Rite of Passage – the PhD Comps Exam

This post comes to us compliments of Melissa Corrente. Melissa is a part-time instructor of Health and Physical Education studies at the Schulich School of Education at Nipissing University, North Bay. We’d like to thank Melissa for shining some light on the comprehensive exam, and for demystifying the PhD rite of passage with such humour. 

For those who are unfamiliar with the PhD comprehensive exam, allow me to briefly explain the process involved. In order to apply for the exam, a student must complete all three core courses and two consecutive summer residencies in addition to three elective courses taken at the students’ leisure. The exam itself consists of two written responses to questions surrounding a student’s theoretical framework(s) and methodologies. As a student, you want to demonstrate knowledge of your intended research area and how it fits inside the bigger picture. Understanding the connection to educational sustainability is important as well, because conducting research across disciplines helps one become educated. Once you have defined your area of research and completed the required reading in the areas covered by the questions, it is time to register a PhD Supervisory Committee. Supervisory committees will consult with, and advise, students to help them determine when they are ready to write.


The exam has been weighing heavy on my shoulders for the last few months as I try to wrap my head around what is being asked of me. It feels overwhelming to focus on the 4000 word count for each question, and I feel this has stopped me from just sitting down and writing. If I wait for the perfect writing conditions to appear, I will never start, let alone finish. The idiom a penny for your thoughts provides me with some comfort because the graduate studies committee is asking me to explain my thought process. In reality, I shouldn’t be allowed to write a dissertation if I can’t clearly articulate my theoretical framework(s) and methodologies. While writing this piece, I received some very helpful tips and advice from those who have already passed their comprehensive exams. I would like to share with you the suggestions I received and personally thank Dr. Michelann Parr, Dr. Carlo Ricci, Dr. Carole Richardson, Glenn Hanna, and many others who anonymously provided tips.

Tips for the Comprehensive Exam:

  • Meet with your supervisory team to ensure that you are ready to proceed.
  • Ask questions prior to writing your comps.
  • Attend to the questions – do what you are being asked to do.
  • Write one question at a time.
  • Circulate a detailed outline of each question (complete with references) for feedback
  • Spell check, grammar check, and APA check not once, but twice!
  • Don’t leave anything up to the imagination – say what you mean, and be as explicit as possible.
  • Don’t make assumptions about what your reader should know; assume they don’t
  • Consider the use of headings to guide the reader through your paper.
  • Make sure you use references wisely and avoid sweeping generalizations that are unsubstantiated by research.
  • Keep to your 4000 words.
  • Be clear about your topic, why you picked it, and what you are looking to do
  • Understand what other people have said about your topic and make that clear in the literature review.
  • Make sure you are clear on the theoretical framework.
  • Be clear on why you picked your methodology and why it is best for your topic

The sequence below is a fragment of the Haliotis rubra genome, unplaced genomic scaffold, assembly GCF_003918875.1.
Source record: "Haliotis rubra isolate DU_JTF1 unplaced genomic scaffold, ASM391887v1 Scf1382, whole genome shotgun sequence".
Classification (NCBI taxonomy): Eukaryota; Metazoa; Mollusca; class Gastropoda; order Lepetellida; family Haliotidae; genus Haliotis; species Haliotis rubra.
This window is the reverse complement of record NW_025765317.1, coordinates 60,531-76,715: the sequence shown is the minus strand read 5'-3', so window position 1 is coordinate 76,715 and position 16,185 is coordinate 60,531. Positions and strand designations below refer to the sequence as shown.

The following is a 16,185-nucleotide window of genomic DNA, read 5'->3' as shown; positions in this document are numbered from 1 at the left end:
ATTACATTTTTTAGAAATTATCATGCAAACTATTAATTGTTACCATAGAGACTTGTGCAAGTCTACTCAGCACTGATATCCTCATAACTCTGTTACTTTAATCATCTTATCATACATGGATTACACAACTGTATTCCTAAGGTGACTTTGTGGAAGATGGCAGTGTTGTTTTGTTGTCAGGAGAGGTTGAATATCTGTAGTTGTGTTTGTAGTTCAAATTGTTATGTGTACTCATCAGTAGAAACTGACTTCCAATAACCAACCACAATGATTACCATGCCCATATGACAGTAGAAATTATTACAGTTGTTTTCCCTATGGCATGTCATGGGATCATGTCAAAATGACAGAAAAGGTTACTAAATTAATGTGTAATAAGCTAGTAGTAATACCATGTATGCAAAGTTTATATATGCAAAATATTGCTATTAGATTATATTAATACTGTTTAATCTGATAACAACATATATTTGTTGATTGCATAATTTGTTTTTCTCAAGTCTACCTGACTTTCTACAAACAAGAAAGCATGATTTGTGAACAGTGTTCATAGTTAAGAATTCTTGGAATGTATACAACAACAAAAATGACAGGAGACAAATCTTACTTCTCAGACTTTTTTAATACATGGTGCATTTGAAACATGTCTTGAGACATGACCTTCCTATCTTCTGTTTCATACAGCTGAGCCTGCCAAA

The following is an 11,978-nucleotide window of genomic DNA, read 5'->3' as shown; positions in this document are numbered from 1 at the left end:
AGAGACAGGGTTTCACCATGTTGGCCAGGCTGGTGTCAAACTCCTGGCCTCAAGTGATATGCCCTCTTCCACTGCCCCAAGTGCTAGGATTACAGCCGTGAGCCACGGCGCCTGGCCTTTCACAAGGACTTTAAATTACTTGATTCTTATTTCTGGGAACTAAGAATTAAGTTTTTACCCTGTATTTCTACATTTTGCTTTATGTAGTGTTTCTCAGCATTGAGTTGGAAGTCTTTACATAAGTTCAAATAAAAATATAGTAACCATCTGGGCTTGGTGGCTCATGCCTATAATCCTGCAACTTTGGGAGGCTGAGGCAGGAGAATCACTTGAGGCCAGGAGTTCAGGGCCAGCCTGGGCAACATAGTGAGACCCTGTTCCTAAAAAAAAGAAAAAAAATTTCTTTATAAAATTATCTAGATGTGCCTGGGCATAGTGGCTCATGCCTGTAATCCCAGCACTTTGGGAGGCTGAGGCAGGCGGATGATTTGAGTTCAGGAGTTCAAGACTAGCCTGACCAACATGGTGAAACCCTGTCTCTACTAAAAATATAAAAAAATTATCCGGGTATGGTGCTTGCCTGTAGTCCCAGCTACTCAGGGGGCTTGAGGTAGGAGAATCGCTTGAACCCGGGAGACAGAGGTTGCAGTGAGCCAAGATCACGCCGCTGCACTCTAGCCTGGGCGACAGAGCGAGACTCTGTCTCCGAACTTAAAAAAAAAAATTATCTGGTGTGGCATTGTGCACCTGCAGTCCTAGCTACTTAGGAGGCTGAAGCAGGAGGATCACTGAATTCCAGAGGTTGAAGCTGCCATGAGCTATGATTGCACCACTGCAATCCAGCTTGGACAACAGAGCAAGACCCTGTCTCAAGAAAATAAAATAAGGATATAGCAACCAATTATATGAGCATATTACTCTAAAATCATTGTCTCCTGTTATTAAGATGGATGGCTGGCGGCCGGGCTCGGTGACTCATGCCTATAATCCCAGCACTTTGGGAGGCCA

• Offer an idea of what each section will consist of.
  • Say something about ethics re: the methodology question—show you understand the implications.
  • Address your theoretical framework in the methodology section because two different people mark the questions.
  • Research the history of your methodology, don’t only focus on recent sources
  • The comprehensive exam is not your dissertation. Don’t go deep into theoretical areas that are peripheral to your research. The learning was in figuring out what to let go of when writing.
  • Regarding methodology on the other hand, go as detailed as you can. Go from higher-level concepts, right down to the micro, all space permitting of course.
  • The other thing is the benefit of just starting to write. Start writing and it will show you where you are good to go and where you need to do more reading. Writing provides a focus.

If you are preparing to write the comprehensive exam in the near future, I hope you find the above tips useful. To finish off, I’d like to share a poem I wrote one night after my baby boy was sleeping peacefully in his crib. Enjoy!

‘Twas the week before comp writing, when all through the house

my baby was crawling, and trying to play house.

The journal articles were filed in my office by name,

In the hopes that Michelann Parr would help me reclaim.


The APA guide was memorized in my head,

While I had sticky notes stuck to my bed.

And Dada in his uniform, and I in my jeans,

Had just settled our bums for our nightly reading routine.


When upstairs in the nursery, there arose such a farting,

I sprang from the couch to see what was starting.

Away to the staircase, I flew like a bird,

Tore open the diaper, and threw out the turd.


My MacBook on the office desk open wide

gave the appearance that the battery had died,

when, what to my sleepy eyes should appear,

but a power cord that will certainly help me persevere.


With a little bit of energy, luck, and good food,

I knew in a moment, I would feel gratitude.

More rapid than owls, my ideas started flowing,

And I wrote them all down as my face started glowing:


“Now APA! Now Framework!

Now, Dewey and Experience!

On, Narrative! On Inquiry!

On Discourse and Research!

To the top of the library!

To the online database!

Now search away! Search away!

Search away all!”

(Adapted from ‘Twas the Night Before Christmas’ by Clement Clarke Moore)